Genetically engineered foods have had foreign genes (genes from other plants or animals) inserted into their genetic codes.
Genetic engineering can be done with plants, animals, or microorganisms. Historically, farmers bred plants and animals for thousands of years to produce the desired traits. For example, they produced dogs ranging from poodles to Great Danes, and roses from sweet-smelling miniatures to today's long-lasting, but scent-free reds.
Selective breeding over time created these wide variations, but the process depended on nature to produce the desired gene. Humans then chose to mate individual animals or plants that carried the particular gene in order to make the desired characteristics more common or more pronounced.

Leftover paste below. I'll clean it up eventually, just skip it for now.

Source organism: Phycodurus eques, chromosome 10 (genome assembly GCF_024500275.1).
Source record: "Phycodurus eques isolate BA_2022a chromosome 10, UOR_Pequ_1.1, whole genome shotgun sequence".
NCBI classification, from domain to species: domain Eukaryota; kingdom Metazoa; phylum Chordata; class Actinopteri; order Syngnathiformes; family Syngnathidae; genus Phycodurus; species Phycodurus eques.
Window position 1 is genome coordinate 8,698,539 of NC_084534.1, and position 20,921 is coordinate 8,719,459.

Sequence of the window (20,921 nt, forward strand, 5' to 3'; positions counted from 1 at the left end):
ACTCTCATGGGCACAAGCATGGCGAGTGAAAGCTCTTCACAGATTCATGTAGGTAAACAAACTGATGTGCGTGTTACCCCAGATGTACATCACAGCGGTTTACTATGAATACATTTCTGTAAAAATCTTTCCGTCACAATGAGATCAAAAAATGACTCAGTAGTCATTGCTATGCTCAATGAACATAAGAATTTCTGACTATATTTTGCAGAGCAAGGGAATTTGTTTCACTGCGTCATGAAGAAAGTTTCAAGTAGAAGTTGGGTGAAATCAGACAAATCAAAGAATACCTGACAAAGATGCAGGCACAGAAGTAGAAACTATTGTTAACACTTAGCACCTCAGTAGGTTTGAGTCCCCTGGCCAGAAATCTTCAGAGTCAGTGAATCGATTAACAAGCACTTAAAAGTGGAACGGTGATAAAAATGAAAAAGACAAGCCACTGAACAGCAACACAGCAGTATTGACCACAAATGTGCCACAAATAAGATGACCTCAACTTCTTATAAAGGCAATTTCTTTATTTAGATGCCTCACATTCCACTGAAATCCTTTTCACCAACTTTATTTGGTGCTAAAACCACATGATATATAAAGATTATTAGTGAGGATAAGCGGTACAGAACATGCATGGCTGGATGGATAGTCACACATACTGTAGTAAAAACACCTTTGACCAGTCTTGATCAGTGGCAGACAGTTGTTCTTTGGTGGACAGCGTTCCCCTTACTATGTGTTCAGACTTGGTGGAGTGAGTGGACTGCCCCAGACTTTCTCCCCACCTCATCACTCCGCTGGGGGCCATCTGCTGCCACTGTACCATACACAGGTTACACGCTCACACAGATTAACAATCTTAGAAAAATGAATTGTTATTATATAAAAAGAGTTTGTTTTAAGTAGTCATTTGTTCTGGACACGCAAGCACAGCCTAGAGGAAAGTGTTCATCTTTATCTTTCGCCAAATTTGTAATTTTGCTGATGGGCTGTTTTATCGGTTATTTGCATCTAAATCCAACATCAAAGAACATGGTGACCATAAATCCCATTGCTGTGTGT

Genetic engineering allows scientists to speed this process up by moving desired genes from one plant into another -- or even from an animal to a plant or vice versa.
Potential risks include:
- Modified plants or animals may have genetic changes that are unexpected and harmful.
- Modified organisms may interbreed with natural organisms and out-compete them, leading to extinction of the original organism or to other unpredictable environmental effects.
- Plants may be less resistant to some pests and more susceptible to others.
Tomatoes, potatoes, squash, corn, and soybeans have been genetically altered through biotechnology. Many more foods have engineered ingredients and more are being developed. Check with the Food and Drug Administration (FDA) for more information.